Cora and Caesar find themselves in South Carolina where they are given the aliases Bessie Carpenter and Christian Markson respectively. Bessie works as a housemaid and nanny for a lawyer's family while Christian works in a factory. They are reassured by Sam, the local station agent, that they can live as free people in the town. They live in a dormitory for Black people, managed by Miss Lucy who encourages Cora to learn to read, write, and talk properly. Cora attends school and hopes to find any information about her mother, Mabel, through Miss Lucy. She goes through multiple health examinations that she interprets as a sign of care from the white people in South Carolina. At a social event, Cora and Caesar share their life experiences and decide to make a life in South Carolina. However, Cora encounters a distressed woman, Gertrude, who seems to be reliving a traumatic event from slavery. In her new job at the Museum of Natural Wonders, Cora becomes an actor in three exhibits which she finds untruthful. A visit to the new hospital by a new doctor, Dr. Stevens, puts Cora on edge when he suggests a sterilization procedure for her. Cora connects the dots and realizes Gertrude from the dormitory was a victim of this forced surgery. Sam notifies Cora and Caesar about an incoming train and reveals some disturbing information about the hospital's unethical practices. He shares that the hospital is researching syphilis by infecting Black men and controlling population growth by sterilizing unfit Black women. During a visit to Miss Lucy, Cora learns that a slave catcher has arrived. Unable to find Caesar, she rushes to Sam who informs her about the presence of Ridgeway, a notorious slave catcher in the bar. Sam tells her to wait at the station platform for him and Caesar. However, after a while, she realizes that the house above is on fire and she is left alone on the platform.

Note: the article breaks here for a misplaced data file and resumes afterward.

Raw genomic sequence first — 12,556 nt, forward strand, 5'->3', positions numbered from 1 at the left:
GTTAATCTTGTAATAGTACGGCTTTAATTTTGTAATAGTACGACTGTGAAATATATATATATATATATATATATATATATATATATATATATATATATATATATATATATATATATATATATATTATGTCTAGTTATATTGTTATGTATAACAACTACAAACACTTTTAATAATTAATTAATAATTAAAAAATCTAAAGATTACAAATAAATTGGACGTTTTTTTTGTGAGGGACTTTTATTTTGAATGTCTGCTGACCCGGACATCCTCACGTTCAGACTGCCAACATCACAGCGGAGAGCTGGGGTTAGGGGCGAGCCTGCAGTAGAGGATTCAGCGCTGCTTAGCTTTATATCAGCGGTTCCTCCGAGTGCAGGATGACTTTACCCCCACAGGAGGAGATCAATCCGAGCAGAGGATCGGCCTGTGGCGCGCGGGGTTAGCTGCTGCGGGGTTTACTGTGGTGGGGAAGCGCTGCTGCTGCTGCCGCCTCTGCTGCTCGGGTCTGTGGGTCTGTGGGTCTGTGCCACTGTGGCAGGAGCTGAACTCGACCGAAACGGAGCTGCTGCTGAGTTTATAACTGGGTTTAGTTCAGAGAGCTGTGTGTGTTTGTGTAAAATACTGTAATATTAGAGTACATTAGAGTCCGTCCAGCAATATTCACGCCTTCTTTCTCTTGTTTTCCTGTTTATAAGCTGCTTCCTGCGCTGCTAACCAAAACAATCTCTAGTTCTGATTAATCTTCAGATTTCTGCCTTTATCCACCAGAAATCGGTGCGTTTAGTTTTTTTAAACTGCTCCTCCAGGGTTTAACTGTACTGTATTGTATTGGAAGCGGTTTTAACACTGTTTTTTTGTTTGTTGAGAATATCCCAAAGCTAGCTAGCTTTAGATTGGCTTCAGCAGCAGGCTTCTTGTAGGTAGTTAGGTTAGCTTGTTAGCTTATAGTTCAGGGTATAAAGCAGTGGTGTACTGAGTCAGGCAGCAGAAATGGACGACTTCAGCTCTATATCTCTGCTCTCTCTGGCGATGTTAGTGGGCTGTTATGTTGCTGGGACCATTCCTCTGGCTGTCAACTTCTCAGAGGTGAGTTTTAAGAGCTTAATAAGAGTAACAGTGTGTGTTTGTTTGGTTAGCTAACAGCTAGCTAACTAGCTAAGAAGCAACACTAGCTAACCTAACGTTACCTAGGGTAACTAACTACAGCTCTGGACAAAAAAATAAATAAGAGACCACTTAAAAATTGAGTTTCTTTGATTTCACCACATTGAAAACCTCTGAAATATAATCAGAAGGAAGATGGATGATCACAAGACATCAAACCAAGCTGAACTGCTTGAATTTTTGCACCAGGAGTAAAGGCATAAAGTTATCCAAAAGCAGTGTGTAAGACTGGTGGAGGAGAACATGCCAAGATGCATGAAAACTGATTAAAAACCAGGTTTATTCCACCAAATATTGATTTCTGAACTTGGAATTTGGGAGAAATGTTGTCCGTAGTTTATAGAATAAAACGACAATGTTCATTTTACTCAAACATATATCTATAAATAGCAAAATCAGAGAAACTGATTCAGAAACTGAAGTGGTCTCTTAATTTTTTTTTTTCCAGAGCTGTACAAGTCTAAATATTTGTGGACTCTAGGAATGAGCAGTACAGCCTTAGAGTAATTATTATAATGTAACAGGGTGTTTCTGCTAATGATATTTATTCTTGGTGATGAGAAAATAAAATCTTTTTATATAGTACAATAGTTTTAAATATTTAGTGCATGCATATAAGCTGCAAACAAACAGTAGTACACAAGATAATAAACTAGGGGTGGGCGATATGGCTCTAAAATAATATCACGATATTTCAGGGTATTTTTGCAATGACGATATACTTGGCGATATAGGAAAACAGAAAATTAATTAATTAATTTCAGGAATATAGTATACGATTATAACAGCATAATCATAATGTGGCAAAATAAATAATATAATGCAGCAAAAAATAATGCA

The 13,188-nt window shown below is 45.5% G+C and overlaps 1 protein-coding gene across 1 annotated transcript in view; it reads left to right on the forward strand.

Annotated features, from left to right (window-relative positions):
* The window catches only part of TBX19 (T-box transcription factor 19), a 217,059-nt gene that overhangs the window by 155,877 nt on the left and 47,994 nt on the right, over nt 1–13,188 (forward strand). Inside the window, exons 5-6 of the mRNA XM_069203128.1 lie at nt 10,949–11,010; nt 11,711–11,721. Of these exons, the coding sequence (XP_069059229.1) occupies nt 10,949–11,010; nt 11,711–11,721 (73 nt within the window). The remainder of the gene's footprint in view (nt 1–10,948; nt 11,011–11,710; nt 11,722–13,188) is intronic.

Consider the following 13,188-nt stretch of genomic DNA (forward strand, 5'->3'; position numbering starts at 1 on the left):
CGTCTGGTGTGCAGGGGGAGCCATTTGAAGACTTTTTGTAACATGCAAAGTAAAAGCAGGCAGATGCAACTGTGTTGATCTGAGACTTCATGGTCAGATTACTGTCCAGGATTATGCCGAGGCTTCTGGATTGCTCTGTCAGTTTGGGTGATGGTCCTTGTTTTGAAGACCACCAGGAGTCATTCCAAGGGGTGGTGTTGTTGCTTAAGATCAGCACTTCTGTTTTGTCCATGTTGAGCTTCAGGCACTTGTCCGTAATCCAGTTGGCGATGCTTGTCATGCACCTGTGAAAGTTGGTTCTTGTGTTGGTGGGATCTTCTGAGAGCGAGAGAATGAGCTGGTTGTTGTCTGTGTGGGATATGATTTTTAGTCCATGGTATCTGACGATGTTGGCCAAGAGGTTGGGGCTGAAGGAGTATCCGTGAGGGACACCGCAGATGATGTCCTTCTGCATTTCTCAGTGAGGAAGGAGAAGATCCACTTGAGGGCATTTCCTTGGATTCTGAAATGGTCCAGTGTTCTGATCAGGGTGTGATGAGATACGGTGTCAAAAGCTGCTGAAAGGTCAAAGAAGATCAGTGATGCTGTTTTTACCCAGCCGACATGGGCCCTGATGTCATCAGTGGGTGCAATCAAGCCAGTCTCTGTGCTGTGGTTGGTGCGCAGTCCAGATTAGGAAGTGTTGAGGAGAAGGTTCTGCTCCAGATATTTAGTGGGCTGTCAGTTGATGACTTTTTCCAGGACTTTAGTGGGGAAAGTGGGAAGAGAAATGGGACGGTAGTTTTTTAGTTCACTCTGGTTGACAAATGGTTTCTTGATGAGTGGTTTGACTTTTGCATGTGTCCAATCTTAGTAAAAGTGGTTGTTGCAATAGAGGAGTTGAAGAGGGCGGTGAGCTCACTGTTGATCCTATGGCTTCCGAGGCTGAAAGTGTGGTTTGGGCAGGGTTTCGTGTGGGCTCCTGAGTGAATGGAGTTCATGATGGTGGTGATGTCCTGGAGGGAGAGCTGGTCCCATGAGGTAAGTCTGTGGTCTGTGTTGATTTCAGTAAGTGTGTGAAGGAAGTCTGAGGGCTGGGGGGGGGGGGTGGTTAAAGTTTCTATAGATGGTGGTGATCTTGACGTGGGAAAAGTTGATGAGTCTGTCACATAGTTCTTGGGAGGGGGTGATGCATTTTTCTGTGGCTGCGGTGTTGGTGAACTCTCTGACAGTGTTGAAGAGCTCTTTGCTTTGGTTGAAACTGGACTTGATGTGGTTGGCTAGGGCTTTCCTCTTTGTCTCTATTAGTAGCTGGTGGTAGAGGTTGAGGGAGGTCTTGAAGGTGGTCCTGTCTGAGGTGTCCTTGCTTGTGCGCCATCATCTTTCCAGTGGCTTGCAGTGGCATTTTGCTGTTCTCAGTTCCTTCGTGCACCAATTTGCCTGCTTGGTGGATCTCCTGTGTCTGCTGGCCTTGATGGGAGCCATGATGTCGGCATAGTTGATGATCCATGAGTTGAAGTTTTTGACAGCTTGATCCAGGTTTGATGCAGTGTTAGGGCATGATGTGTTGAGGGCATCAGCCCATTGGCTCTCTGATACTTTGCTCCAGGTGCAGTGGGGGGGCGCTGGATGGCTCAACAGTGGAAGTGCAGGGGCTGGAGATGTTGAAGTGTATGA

chapter 5